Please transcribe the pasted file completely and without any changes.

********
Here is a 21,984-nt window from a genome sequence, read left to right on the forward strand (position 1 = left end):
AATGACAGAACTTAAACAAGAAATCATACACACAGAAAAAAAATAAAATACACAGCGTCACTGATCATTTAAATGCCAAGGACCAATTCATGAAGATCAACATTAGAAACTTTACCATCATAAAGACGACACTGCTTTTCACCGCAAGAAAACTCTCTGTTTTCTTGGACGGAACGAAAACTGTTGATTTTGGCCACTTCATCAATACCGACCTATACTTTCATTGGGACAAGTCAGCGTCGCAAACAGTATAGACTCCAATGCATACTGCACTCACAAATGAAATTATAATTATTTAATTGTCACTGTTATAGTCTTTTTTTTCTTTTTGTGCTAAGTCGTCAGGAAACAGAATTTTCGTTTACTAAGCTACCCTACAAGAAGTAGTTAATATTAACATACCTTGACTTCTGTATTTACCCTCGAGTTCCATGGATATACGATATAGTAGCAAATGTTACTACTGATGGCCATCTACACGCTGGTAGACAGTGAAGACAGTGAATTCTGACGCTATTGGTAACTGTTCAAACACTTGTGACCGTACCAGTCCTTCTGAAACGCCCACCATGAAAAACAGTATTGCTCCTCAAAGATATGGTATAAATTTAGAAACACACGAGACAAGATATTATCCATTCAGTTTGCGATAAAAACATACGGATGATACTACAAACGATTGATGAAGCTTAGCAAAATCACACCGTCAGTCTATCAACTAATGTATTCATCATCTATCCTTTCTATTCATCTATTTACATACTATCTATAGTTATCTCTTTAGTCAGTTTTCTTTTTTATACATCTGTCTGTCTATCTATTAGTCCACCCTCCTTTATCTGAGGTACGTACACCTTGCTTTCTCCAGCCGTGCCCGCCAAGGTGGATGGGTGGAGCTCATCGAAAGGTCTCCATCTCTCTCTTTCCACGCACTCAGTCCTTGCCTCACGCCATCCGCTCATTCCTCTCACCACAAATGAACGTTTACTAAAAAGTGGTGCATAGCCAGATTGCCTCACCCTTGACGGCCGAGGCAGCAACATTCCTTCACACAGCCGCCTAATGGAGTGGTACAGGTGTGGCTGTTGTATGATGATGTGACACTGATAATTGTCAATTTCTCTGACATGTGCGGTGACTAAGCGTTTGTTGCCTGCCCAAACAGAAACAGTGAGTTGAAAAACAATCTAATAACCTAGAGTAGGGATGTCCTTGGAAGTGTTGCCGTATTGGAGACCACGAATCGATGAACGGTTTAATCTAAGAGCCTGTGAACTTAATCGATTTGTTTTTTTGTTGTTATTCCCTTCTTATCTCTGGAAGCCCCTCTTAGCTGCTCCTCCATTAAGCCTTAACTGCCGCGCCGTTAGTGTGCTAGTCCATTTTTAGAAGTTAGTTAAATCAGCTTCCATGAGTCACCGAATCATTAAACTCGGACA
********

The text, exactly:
Here is a 21,984-nt window from a genome sequence, read left to right on the forward strand (position 1 = left end):
AATGACAGAACTTAAACAAGAAATCATACACACAGAAAAAAAATAAAATACACAGCGTCACTGATCATTTAAATGCCAAGGACCAATTCATGAAGATCAACATTAGAAACTTTACCATCATAAAGACGACACTGCTTTTCACCGCAAGAAAACTCTCTGTTTTCTTGGACGGAACGAAAACTGTTGATTTTGGCCACTTCATCAATACCGACCTATACTTTCATTGGGACAAGTCAGCGTCGCAAACAGTATAGACTCCAATGCATACTGCACTCACAAATGAAATTATAATTATTTAATTGTCACTGTTATAGTCTTTTTTTTCTTTTTGTGCTAAGTCGTCAGGAAACAGAATTTTCGTTTACTAAGCTACCCTACAAGAAGTAGTTAATATTAACATACCTTGACTTCTGTATTTACCCTCGAGTTCCATGGATATACGATATAGTAGCAAATGTTACTACTGATGGCCATCTACACGCTGGTAGACAGTGAAGACAGTGAATTCTGACGCTATTGGTAACTGTTCAAACACTTGTGACCGTACCAGTCCTTCTGAAACGCCCACCATGAAAAACAGTATTGCTCCTCAAAGATATGGTATAAATTTAGAAACACACGAGACAAGATATTATCCATTCAGTTTGCGATAAAAACATACGGATGATACTACAAACGATTGATGAAGCTTAGCAAAATCACACCGTCAGTCTATCAACTAATGTATTCATCATCTATCCTTTCTATTCATCTATTTACATACTATCTATAGTTATCTCTTTAGTCAGTTTTCTTTTTTATACATCTGTCTGTCTATCTATTAGTCCACCCTCCTTTATCTGAGGTACGTACACCTTGCTTTCTCCAGCCGTGCCCGCCAAGGTGGATGGGTGGAGCTCATCGAAAGGTCTCCATCTCTCTCTTTCCACGCACTCAGTCCTTGCCTCACGCCATCCGCTCATTCCTCTCACCACAAATGAACGTTTACTAAAAAGTGGTGCATAGCCAGATTGCCTCACCCTTGACGGCCGAGGCAGCAACATTCCTTCACACAGCCGCCTAATGGAGTGGTACAGGTGTGGCTGTTGTATGATGATGTGACACTGATAATTGTCAATTTCTCTGACATGTGCGGTGACTAAGCGTTTGTTGCCTGCCCAAACAGAAACAGTGAGTTGAAAAACAATCTAATAACCTAGAGTAGGGATGTCCTTGGAAGTGTTGCCGTATTGGAGACCACGAATCGATGAACGGTTTAATCTAAGAGCCTGTGAACTTAATCGATTTGTTTTTTTGTTGTTATTCCCTTCTTATCTCTGGAAGCCCCTCTTAGCTGCTCCTCCATTAAGCCTTAACTGCCGCGCCGTTAGTGTGCTAGTCCATTTTTAGAAGTTAGTTAAATCAGCTTCCATGAGTCACCGAATCATTAAACTCGGACA